Roland Yeomans: Excerpt and Giveaway for End of Days

Today I’m hosting author Roland Yeomans, who’s just released a new fantasy novel: END OF DAYS.

I met Roland through blogging and we got to know each other better in the A to Z Challenge. I really love both his writing and the high school setting for this supernatural novel. Roland says:

“I’ve read many YA books set in schools, and very, very few mention what goes on in the classrooms. The action all transpires before or after class, making the school almost non-existent when for students, it makes up a bulk of their weekly lives. In END OF DAYS, I brought the class into the lives of the students. Seeing as it was a high school for and taught by supernaturals, the classes were hardly boring!”

Here’s are a couple of excerpts from End of Days:

1) Wolf Howl, a Lakota shaman, is a teacher at St. Marrok’s.  He begins his classes with:

“Students, let us put our minds together and see what lives we can make for ourselves, shall we?
“The Sidhe who sent you here hope that I will talk of the Native American People and their failure to stop an invading horde of ever-increasing numbers and far advanced technology.”
He seemed to grow taller.  “Instead I will talk of how a small people held off overwhelming odds and in so doing set the stage for what the Western World calls civilization.”
He said the last word as if it tasted bad.
He leaned against the teaching boulder.  “To an invader, the indigenous people always look easy prey.  The Tuatha de Danann should have learned on September 11, 2001, that the age of heroes is not dead.  Heroes live among us like demigods in old Greek myth.  They are everyday people who value human dignity to such a degree that they will rise to protect it, sometimes sacrificing themselves in the process.”
2) Another teacher, a vampire priest (yes, this IS a fantasy — LOL) uses DRACULA as a text to teach how to approach life.  How?
         Renfield started to pace.  “The whole story.  That is something none of the characters in DRACULA ever get.  Nor does the reader.” 
         Father Renfield rubbed his hands together, his eyes beginning to burn with a strange light.  “DRACULA is told entirely in letters, telegrams, press cuttings, and other similar narratives.  None of the people telling us the tale knows the entirety of what is actually happening around them and to them.”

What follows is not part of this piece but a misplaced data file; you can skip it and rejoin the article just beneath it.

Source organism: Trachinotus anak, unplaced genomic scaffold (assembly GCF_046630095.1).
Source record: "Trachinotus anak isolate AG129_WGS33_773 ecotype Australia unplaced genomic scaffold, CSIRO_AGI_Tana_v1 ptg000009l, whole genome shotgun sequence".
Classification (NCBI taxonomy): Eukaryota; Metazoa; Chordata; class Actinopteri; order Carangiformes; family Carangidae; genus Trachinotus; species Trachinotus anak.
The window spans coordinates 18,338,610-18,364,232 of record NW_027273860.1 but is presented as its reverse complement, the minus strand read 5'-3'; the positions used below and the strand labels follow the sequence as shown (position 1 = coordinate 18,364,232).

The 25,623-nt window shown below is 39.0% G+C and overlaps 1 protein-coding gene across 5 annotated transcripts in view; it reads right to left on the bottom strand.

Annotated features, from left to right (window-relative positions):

He stopped suddenly staring at each of us in turn.  “This means that DRACULA is a book that forces the reader to fill in the blanks, to hypothesize, to imagine, and to presume.”

         Renfield held up a long forefinger.  “As all of us must do as we live each day, each week, each year.”

Roland is giving away one ebook of End of Days to a lucky commenter! So get your supernatural groove on and talk to us, Obi Wan.

15 thoughts on “Roland Yeomans: Excerpt and Giveaway for End of Days”

  1. Thanks so much for doing this post for me. Father Renfield and Wolf Howl also thank you … and it never hurts to have a vampire priest ana Lakota shaman on your side!Everyone come visit my book site at Amazon and \”like\” it — it costs nothing — how cool is that? LOL.


  2. Vampires normally get the cold shoulder from me, except the slightly different ones of Vampire Academy whom I loved. But, I hear so much praise for Roland in the blogsphere that I am tempted to check it out. It will get added to my wishlist list and a 'like' definitely doesn't cost anything at all. Good luck with the book.


  3. I wish I had time to read for fun. Really 'booked' up doing research reading. However, I love to giving a thumbs-up for other authors. I'll do the 'like' and post info on my facebook – it'll be a treat for my followers. Congratulations, Roland. Thank you to Jennifer for passing along info on this wonderful book. Feather


  4. Ha! I've written some classroom scenes because I agree, but they always end up cut because it isn't central to the action. It sounds like you've solved it, though, by making it central!


  5. I think classroom scenes can work if the school and a teacher are integral to the plot. Like in Harry Potter, the most obvious example, the various teachers were directly related to various quests, and learning about potions with Harry & crew often \”taught\” the viewer about plot elements. If the classroom scene has a function to the story, it absolutely can work. If it's just there and not advancing the plot, it will probably eventually get cut.I agree thought, some YA books – and TV shows like Vampire Diaries – it's a joke to even consider the characters students because they're never in class. At least if a story makes passing reference to class it helps. thanks for sharing!


  6. Rek:There are also sinister fae, Native American myths and legends coming to the defense of the Earth. And Father Renfield is one of a kind. I think you would enjoy this one.Thanks, Feather Stone, for \”liking\” my book on Amazon and for putting me on Facebook, too!Hart:Yes, I've made the teachers and the activities at the school both deadly and central to the flow of the story. It was fun to imagine myself in such a school as a teen!Stephsco:A high school tale without any reference to classes neuters the reality of the story for me — like you mentioned with VAMPIRE DIARIES.Cherie:I was thinking the same thing when I wrote the novel — how neat it would be to have a Lakota shaman gesture and have the class bully sprout donkey ears or to see in an image the awesome army of Darius I! Thanks for visiting and chatting! Roland


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